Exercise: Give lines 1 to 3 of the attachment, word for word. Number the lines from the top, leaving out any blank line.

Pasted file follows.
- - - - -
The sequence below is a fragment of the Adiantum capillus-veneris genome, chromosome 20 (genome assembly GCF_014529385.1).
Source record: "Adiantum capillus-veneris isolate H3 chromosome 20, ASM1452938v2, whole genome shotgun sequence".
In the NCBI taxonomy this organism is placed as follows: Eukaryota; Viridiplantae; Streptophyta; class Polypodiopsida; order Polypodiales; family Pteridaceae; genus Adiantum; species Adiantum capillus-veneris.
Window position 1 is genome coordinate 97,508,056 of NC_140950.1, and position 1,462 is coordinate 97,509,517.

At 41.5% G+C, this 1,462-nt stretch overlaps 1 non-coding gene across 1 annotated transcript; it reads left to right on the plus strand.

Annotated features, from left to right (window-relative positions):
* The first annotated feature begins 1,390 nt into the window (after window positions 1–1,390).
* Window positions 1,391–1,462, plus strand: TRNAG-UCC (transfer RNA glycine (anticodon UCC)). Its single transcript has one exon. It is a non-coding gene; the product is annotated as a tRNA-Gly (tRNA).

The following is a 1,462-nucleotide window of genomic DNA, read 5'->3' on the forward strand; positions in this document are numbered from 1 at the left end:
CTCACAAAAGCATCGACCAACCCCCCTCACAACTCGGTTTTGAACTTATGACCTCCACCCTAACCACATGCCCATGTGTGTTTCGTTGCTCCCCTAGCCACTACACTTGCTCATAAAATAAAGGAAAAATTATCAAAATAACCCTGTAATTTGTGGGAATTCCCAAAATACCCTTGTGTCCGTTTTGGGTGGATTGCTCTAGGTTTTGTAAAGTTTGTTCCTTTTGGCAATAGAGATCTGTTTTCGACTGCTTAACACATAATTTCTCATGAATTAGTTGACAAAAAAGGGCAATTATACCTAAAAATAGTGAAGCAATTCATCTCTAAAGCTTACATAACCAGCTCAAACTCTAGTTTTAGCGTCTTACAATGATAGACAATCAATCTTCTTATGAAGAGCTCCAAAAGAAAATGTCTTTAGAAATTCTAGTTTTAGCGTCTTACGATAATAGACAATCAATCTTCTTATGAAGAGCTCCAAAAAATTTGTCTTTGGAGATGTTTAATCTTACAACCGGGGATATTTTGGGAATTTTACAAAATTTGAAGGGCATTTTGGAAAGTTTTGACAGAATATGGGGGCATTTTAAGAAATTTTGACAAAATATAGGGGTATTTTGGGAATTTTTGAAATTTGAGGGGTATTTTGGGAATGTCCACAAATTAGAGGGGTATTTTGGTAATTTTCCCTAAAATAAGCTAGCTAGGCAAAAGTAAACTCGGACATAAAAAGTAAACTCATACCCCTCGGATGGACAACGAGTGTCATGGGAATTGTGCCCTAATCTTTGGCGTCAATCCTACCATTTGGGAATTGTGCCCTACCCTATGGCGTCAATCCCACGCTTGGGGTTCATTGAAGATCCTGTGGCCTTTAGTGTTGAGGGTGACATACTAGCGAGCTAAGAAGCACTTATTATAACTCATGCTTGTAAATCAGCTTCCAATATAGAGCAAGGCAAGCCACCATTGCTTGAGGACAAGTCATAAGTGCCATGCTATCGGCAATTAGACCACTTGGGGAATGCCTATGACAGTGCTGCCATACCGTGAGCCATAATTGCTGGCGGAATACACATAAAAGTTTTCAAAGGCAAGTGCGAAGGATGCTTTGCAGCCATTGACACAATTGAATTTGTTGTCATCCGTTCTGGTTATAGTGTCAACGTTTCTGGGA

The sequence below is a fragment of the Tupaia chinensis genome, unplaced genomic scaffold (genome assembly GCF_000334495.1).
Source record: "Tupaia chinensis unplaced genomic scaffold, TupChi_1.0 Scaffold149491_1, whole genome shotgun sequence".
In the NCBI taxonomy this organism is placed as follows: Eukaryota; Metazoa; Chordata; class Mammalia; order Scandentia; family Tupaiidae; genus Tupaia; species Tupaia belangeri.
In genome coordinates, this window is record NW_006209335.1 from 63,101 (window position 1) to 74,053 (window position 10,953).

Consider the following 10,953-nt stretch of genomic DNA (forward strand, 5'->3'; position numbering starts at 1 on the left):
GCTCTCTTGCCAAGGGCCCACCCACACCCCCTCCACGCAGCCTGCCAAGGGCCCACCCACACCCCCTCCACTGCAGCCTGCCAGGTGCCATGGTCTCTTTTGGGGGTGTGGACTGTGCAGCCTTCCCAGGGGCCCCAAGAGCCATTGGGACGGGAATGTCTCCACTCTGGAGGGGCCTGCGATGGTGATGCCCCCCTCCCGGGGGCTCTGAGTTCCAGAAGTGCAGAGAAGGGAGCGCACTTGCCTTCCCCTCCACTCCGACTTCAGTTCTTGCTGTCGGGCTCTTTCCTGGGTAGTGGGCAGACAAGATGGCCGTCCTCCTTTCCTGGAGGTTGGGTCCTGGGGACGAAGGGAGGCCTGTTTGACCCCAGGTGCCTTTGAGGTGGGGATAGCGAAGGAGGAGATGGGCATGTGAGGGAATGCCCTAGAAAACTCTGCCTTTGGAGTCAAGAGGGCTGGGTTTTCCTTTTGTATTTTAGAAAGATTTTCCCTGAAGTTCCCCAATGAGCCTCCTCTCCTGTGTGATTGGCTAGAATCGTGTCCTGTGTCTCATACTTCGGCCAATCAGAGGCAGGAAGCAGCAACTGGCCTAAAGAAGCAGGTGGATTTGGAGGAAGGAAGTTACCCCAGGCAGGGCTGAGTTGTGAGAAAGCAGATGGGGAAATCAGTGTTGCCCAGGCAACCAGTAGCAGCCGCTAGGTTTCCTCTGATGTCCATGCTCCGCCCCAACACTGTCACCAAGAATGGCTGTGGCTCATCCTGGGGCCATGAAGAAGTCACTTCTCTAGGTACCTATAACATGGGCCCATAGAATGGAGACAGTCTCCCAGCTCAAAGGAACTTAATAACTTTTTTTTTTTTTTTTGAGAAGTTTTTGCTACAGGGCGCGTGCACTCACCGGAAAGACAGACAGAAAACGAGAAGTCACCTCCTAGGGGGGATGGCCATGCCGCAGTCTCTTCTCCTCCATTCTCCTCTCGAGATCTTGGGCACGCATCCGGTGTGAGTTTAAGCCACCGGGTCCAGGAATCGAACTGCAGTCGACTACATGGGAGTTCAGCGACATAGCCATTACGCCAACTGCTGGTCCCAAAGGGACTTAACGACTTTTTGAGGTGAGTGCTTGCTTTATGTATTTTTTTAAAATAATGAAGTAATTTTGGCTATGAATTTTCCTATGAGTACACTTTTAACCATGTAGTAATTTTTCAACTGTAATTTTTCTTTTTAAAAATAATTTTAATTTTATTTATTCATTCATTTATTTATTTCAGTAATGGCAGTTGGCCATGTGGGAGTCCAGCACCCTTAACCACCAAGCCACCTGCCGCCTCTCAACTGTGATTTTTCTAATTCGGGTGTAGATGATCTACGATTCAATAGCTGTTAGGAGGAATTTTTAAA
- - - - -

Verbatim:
The sequence below is a fragment of the Adiantum capillus-veneris genome, chromosome 20 (genome assembly GCF_014529385.1).
Source record: "Adiantum capillus-veneris isolate H3 chromosome 20, ASM1452938v2, whole genome shotgun sequence".
In the NCBI taxonomy this organism is placed as follows: Eukaryota; Viridiplantae; Streptophyta; class Polypodiopsida; order Polypodiales; family Pteridaceae; genus Adiantum; species Adiantum capillus-veneris.